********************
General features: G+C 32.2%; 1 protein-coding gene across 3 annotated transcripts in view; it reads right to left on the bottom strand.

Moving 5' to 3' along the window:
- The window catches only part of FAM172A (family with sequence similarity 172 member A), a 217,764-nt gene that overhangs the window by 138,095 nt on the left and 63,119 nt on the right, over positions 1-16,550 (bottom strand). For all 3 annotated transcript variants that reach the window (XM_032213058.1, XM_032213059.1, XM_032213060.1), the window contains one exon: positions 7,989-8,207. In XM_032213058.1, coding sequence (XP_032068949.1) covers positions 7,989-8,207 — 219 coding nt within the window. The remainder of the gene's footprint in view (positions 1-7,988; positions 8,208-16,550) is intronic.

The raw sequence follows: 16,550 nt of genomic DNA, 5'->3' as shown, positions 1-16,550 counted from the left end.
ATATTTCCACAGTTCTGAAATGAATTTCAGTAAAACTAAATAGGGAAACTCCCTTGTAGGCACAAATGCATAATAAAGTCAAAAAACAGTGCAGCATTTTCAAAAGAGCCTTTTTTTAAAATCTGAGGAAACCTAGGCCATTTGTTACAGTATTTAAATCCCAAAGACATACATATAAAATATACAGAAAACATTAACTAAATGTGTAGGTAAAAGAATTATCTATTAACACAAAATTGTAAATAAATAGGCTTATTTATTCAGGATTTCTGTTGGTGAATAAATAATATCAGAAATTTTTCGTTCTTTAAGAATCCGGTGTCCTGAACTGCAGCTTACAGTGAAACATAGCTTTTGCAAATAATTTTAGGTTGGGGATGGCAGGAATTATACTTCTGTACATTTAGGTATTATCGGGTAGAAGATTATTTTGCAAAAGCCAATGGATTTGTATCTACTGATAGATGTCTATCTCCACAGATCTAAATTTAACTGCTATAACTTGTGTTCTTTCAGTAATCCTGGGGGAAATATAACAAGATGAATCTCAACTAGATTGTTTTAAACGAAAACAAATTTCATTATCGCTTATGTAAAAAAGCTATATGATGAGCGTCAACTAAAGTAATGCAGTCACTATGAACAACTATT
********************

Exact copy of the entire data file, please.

General features: G+C 32.2%; 1 protein-coding gene across 3 annotated transcripts in view; it reads right to left on the bottom strand.

Moving 5' to 3' along the window:
- The window catches only part of FAM172A (family with sequence similarity 172 member A), a 217,764-nt gene that overhangs the window by 138,095 nt on the left and 63,119 nt on the right, over positions 1-16,550 (bottom strand). For all 3 annotated transcript variants that reach the window (XM_032213058.1, XM_032213059.1, XM_032213060.1), the window contains one exon: positions 7,989-8,207. In XM_032213058.1, coding sequence (XP_032068949.1) covers positions 7,989-8,207 — 219 coding nt within the window. The remainder of the gene's footprint in view (positions 1-7,988; positions 8,208-16,550) is intronic.

The raw sequence follows: 16,550 nt of genomic DNA, 5'->3' as shown, positions 1-16,550 counted from the left end.
ATATTTCCACAGTTCTGAAATGAATTTCAGTAAAACTAAATAGGGAAACTCCCTTGTAGGCACAAATGCATAATAAAGTCAAAAAACAGTGCAGCATTTTCAAAAGAGCCTTTTTTTAAAATCTGAGGAAACCTAGGCCATTTGTTACAGTATTTAAATCCCAAAGACATACATATAAAATATACAGAAAACATTAACTAAATGTGTAGGTAAAAGAATTATCTATTAACACAAAATTGTAAATAAATAGGCTTATTTATTCAGGATTTCTGTTGGTGAATAAATAATATCAGAAATTTTTCGTTCTTTAAGAATCCGGTGTCCTGAACTGCAGCTTACAGTGAAACATAGCTTTTGCAAATAATTTTAGGTTGGGGATGGCAGGAATTATACTTCTGTACATTTAGGTATTATCGGGTAGAAGATTATTTTGCAAAAGCCAATGGATTTGTATCTACTGATAGATGTCTATCTCCACAGATCTAAATTTAACTGCTATAACTTGTGTTCTTTCAGTAATCCTGGGGGAAATATAACAAGATGAATCTCAACTAGATTGTTTTAAACGAAAACAAATTTCATTATCGCTTATGTAAAAAAGCTATATGATGAGCGTCAACTAAAGTAATGCAGTCACTATGAACAACTATT